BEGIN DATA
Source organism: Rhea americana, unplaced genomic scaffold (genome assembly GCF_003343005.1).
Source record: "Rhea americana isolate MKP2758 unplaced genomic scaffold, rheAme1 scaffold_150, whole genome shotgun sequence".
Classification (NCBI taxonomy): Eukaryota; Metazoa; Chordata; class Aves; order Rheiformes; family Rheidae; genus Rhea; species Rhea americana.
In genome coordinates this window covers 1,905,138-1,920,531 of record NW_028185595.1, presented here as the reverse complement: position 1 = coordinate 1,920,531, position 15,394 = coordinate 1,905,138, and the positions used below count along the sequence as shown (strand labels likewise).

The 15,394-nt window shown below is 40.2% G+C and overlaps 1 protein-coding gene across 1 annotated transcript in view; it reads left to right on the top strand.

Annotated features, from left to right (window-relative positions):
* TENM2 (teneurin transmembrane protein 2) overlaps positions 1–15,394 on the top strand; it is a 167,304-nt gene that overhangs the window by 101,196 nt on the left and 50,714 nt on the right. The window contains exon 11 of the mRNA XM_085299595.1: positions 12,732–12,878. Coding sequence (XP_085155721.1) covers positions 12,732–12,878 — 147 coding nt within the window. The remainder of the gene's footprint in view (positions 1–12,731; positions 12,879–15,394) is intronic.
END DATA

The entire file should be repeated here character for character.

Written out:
Source organism: Rhea americana, unplaced genomic scaffold (genome assembly GCF_003343005.1).
Source record: "Rhea americana isolate MKP2758 unplaced genomic scaffold, rheAme1 scaffold_150, whole genome shotgun sequence".
Classification (NCBI taxonomy): Eukaryota; Metazoa; Chordata; class Aves; order Rheiformes; family Rheidae; genus Rhea; species Rhea americana.
In genome coordinates this window covers 1,905,138-1,920,531 of record NW_028185595.1, presented here as the reverse complement: position 1 = coordinate 1,920,531, position 15,394 = coordinate 1,905,138, and the positions used below count along the sequence as shown (strand labels likewise).

The 15,394-nt window shown below is 40.2% G+C and overlaps 1 protein-coding gene across 1 annotated transcript in view; it reads left to right on the top strand.

Annotated features, from left to right (window-relative positions):
* TENM2 (teneurin transmembrane protein 2) overlaps positions 1–15,394 on the top strand; it is a 167,304-nt gene that overhangs the window by 101,196 nt on the left and 50,714 nt on the right. The window contains exon 11 of the mRNA XM_085299595.1: positions 12,732–12,878. Coding sequence (XP_085155721.1) covers positions 12,732–12,878 — 147 coding nt within the window. The remainder of the gene's footprint in view (positions 1–12,731; positions 12,879–15,394) is intronic.